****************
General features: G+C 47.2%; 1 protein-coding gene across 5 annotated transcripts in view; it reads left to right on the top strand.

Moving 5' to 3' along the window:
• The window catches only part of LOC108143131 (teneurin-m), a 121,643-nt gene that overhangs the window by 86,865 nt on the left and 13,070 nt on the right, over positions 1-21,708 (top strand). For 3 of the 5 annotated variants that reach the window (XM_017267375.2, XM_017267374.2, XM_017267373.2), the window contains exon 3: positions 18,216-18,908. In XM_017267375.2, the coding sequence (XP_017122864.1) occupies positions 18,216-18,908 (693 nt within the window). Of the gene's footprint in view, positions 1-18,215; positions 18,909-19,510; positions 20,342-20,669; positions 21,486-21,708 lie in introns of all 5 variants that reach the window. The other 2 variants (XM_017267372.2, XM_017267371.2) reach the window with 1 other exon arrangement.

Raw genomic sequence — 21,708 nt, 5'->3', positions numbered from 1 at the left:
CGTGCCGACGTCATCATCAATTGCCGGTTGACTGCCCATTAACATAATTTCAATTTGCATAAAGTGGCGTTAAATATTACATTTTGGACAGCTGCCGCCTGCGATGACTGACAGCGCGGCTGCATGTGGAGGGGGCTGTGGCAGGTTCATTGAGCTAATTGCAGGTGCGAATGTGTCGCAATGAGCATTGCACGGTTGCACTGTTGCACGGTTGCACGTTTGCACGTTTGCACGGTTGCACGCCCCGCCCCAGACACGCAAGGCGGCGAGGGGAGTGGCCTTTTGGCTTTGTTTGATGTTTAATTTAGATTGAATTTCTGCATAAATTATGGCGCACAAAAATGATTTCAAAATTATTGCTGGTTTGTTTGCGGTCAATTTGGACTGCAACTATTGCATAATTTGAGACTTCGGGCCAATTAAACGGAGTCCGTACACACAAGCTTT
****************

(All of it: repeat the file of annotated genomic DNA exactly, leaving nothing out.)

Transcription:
General features: G+C 47.2%; 1 protein-coding gene across 5 annotated transcripts in view; it reads left to right on the top strand.

Moving 5' to 3' along the window:
• The window catches only part of LOC108143131 (teneurin-m), a 121,643-nt gene that overhangs the window by 86,865 nt on the left and 13,070 nt on the right, over positions 1-21,708 (top strand). For 3 of the 5 annotated variants that reach the window (XM_017267375.2, XM_017267374.2, XM_017267373.2), the window contains exon 3: positions 18,216-18,908. In XM_017267375.2, the coding sequence (XP_017122864.1) occupies positions 18,216-18,908 (693 nt within the window). Of the gene's footprint in view, positions 1-18,215; positions 18,909-19,510; positions 20,342-20,669; positions 21,486-21,708 lie in introns of all 5 variants that reach the window. The other 2 variants (XM_017267372.2, XM_017267371.2) reach the window with 1 other exon arrangement.

Raw genomic sequence — 21,708 nt, 5'->3', positions numbered from 1 at the left:
CGTGCCGACGTCATCATCAATTGCCGGTTGACTGCCCATTAACATAATTTCAATTTGCATAAAGTGGCGTTAAATATTACATTTTGGACAGCTGCCGCCTGCGATGACTGACAGCGCGGCTGCATGTGGAGGGGGCTGTGGCAGGTTCATTGAGCTAATTGCAGGTGCGAATGTGTCGCAATGAGCATTGCACGGTTGCACTGTTGCACGGTTGCACGTTTGCACGTTTGCACGGTTGCACGCCCCGCCCCAGACACGCAAGGCGGCGAGGGGAGTGGCCTTTTGGCTTTGTTTGATGTTTAATTTAGATTGAATTTCTGCATAAATTATGGCGCACAAAAATGATTTCAAAATTATTGCTGGTTTGTTTGCGGTCAATTTGGACTGCAACTATTGCATAATTTGAGACTTCGGGCCAATTAAACGGAGTCCGTACACACAAGCTTT